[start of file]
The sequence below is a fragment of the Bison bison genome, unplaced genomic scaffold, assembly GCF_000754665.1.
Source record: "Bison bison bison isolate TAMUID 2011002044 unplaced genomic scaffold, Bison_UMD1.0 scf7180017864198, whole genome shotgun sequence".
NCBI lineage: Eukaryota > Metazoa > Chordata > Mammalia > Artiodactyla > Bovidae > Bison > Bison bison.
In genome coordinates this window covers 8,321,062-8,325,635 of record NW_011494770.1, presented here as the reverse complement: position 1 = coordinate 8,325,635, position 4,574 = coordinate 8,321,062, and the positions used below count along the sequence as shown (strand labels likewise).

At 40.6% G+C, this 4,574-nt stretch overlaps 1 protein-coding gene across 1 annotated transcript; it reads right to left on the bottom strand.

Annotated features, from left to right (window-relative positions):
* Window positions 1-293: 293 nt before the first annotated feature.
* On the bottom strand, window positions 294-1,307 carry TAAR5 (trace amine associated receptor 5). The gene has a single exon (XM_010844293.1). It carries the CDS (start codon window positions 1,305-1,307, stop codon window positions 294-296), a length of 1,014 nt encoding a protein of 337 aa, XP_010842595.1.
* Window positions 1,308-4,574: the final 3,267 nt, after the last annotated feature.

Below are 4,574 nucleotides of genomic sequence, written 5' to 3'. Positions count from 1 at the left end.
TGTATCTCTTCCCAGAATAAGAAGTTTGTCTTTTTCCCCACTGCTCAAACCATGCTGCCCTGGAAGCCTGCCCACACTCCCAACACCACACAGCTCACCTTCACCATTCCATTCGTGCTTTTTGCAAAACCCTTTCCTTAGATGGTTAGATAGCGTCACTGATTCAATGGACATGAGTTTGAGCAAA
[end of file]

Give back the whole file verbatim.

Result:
The sequence below is a fragment of the Bison bison genome, unplaced genomic scaffold, assembly GCF_000754665.1.
Source record: "Bison bison bison isolate TAMUID 2011002044 unplaced genomic scaffold, Bison_UMD1.0 scf7180017864198, whole genome shotgun sequence".
NCBI lineage: Eukaryota > Metazoa > Chordata > Mammalia > Artiodactyla > Bovidae > Bison > Bison bison.
In genome coordinates this window covers 8,321,062-8,325,635 of record NW_011494770.1, presented here as the reverse complement: position 1 = coordinate 8,325,635, position 4,574 = coordinate 8,321,062, and the positions used below count along the sequence as shown (strand labels likewise).

At 40.6% G+C, this 4,574-nt stretch overlaps 1 protein-coding gene across 1 annotated transcript; it reads right to left on the bottom strand.

Annotated features, from left to right (window-relative positions):
* Window positions 1-293: 293 nt before the first annotated feature.
* On the bottom strand, window positions 294-1,307 carry TAAR5 (trace amine associated receptor 5). The gene has a single exon (XM_010844293.1). It carries the CDS (start codon window positions 1,305-1,307, stop codon window positions 294-296), a length of 1,014 nt encoding a protein of 337 aa, XP_010842595.1.
* Window positions 1,308-4,574: the final 3,267 nt, after the last annotated feature.

Below are 4,574 nucleotides of genomic sequence, written 5' to 3'. Positions count from 1 at the left end.
TGTATCTCTTCCCAGAATAAGAAGTTTGTCTTTTTCCCCACTGCTCAAACCATGCTGCCCTGGAAGCCTGCCCACACTCCCAACACCACACAGCTCACCTTCACCATTCCATTCGTGCTTTTTGCAAAACCCTTTCCTTAGATGGTTAGATAGCGTCACTGATTCAATGGACATGAGTTTGAGCAAA